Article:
Books You Need In Your Life, April-June 2019

pile of books with spines visible, placed on white table with decorative flower in the background

Another quarter brings another reading wrap-up. And since this one is one of my favourite bookish posts I’ve written in a long time, thanks to some truly brilliant reads, let’s jump right into it…

Links marked with * are affiliate links: I earn a small commission from any purchase made by following these links, at no extra cost to you.

Anne of Green Gables by L. M. Montgomery – Wordsworth Collector’s Edition*

“Have we really only another mile to go before we get home? I’m glad and I’m sorry. I’m sorry because this drive has been so pleasant and I’m always sorry when pleasant things end. Something still pleasanter may come after, but you can never be sure. And it’s so often the case that it isn’t pleasanter. That has been my experience anyhow. But I’m glad to think of getting home. You see, I’ve never had a real home since I can remember.”

Set in Canada in the late 19th Century, you’d be forgiven for questioning just how much universal appeal Anne of Green Gables holds for readers today. And as somebody possibly as far removed from Anne’s own circumstances and way of life myself, I can tell you: a HECK of a lot. I challenge you to read this book and disagree.

hand holding beige illustrated Anne Of Green Gables cover up in front of rainbow bookshelves

It’s just such an enchanting read, featuring a dynamic protagonist with a presence like no other. I absolutely loved the subtle complexities of Anne’s character: the feistiness and instinct for adventure, and the ‘scope for imagination’ that constantly lands her in hot water, yet the innate desire to try and be good and obedient, and a credit to those who raised her.

Whilst parts of the novel are utterly charming and more traditionalist, I was surprised at how progressive the book was in terms of feminism too. Even in a typically patriarchal setting, it was amazing to see several strong female characters, doing things in their own way and neatly sidestepping obstacles that were bound to hold them back. As much as I detest the word, I actually found it quite inspiring how so many of the characters were so refreshingly innocent, yet unwaveringly standing on their own two feet when they needed to.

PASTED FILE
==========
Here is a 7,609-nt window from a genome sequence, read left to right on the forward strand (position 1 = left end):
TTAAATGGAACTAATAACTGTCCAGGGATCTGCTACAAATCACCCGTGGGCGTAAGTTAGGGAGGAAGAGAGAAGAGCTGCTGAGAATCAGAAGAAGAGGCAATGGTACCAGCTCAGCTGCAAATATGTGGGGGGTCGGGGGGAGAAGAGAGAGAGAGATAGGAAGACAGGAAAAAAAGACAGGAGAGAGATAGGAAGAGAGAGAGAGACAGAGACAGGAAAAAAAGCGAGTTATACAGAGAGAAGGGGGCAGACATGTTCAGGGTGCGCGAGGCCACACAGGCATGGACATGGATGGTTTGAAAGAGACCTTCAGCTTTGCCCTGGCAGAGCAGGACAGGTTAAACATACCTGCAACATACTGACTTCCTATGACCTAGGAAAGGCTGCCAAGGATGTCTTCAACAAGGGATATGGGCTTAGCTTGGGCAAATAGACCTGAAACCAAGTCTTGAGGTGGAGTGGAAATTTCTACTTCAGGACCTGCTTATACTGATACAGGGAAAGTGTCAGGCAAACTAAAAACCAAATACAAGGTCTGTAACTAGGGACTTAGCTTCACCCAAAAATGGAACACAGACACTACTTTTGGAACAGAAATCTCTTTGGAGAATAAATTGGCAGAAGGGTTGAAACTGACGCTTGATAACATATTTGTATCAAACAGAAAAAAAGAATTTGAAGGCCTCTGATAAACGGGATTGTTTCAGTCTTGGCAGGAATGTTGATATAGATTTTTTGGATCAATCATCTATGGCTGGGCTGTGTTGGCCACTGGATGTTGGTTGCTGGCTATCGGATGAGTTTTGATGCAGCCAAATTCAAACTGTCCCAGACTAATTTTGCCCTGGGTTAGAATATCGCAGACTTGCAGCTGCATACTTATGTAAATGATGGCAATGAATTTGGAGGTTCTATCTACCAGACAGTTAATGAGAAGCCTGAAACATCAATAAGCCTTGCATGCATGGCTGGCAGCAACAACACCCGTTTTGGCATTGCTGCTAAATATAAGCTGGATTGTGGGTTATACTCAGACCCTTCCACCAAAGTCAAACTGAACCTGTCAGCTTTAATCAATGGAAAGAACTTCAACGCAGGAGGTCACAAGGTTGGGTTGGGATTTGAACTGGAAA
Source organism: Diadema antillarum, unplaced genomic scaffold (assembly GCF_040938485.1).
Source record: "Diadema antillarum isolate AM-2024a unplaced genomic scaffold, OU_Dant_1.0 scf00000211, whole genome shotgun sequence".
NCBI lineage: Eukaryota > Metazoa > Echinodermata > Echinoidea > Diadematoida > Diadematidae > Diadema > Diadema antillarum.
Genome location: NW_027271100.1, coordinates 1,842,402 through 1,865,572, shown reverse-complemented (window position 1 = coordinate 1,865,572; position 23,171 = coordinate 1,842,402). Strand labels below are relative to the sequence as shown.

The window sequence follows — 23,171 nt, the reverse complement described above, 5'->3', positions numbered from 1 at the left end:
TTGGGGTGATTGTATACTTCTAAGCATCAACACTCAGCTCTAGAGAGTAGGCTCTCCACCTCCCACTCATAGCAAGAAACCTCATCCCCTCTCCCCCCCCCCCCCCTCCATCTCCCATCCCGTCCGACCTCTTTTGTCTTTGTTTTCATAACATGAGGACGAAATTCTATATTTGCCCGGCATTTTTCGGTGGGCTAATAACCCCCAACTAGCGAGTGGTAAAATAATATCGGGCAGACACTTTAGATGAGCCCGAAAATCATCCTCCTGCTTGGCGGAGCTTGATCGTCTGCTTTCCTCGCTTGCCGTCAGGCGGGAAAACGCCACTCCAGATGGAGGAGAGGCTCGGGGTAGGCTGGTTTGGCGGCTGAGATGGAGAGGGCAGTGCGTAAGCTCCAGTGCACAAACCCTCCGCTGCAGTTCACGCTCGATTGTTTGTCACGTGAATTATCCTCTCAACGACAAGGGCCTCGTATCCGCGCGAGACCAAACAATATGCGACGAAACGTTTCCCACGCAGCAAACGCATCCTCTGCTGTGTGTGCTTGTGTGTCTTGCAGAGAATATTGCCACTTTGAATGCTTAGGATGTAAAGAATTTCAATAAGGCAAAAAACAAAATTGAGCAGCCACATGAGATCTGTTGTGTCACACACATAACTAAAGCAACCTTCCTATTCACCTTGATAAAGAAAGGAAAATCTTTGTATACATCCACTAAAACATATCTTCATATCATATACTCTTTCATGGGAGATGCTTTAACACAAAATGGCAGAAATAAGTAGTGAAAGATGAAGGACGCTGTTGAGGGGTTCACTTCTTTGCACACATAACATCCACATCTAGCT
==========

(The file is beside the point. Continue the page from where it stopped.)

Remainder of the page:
I don’t know, this book gave me *all the feels*. I just think there’s something so universally relatable about the theme of going through life and stumbling across unexpected forks in the road that necessitate re-establishing your goals and dreams. There was one paragraph at the end that really got me, which, without spoiling the story, portrayed Anne taking stock of her new situation and acknowledging that yes, her world had become smaller and yes, she would have to adjust her goals and expectations accordingly, but that she would do her best to prosper and achieve within those new walls regardless. And without getting too sentimental, if I can look back at this time of my life and be able to say I did the same thing, it’s something I’ll be really proud of one day.

Milkman by Anna Burns – Faber & Faber*

“So shiny was bad, and ‘too sad’ was bad, and ‘too joyous’ was bad, which meant you had to go around not being anything; also not thinking, least not at top level, which was why everybody kept their private thoughts safe and sound in those recesses underneath.”

milkman book with red-orange hued cover, placed on pale pink blanket backgroundWhat initially drew me to Milkman, besides the Man Booker Prize win, was the concept of the characters having no identifiable names: each is assigned a characteristic label, such as our protagonist Middle Child, and I commenced reading expecting identity to be one of the more central themes of the book.

I’ll admit to being disappointed in that respect: besides from the stating of facts about names, very little of the narrative seemed to be explicitly related to identity and the collective anonymity of the town the story is set in. Instead, Milkman accentuates the cultural and political turbulence of Northern Ireland during The Troubles, and quite frankly, in doing so often becomes quite an uncomfortable and harrowing read. The author certainly doesn’t shy away from articulating the violence of the environment, or indeed the violence Middle Child was devastatingly experiencing in her personal life, whilst none of those around her took stock of her cries for help.

The heavy subject matter combined with the unique narrative voice of Middle Child, quite literally following her trains of thought away from the here and now, means that the book is quite a challenging read: for me, it took quite a lot of focus and brain power to not let my own thoughts drift away whilst reading the lengthy sentences and deviations, something that doesn’t happen to me very often at all.  I was conflicted on whether or not to include this book as a favourite, however due to the light it sheds on the subject matter that many of us are privileged enough never to have even the slightest clue into, I’d still advise at least giving this read a go. I’d be really interested to hear from anyone else who’s read Milkman: what did you think?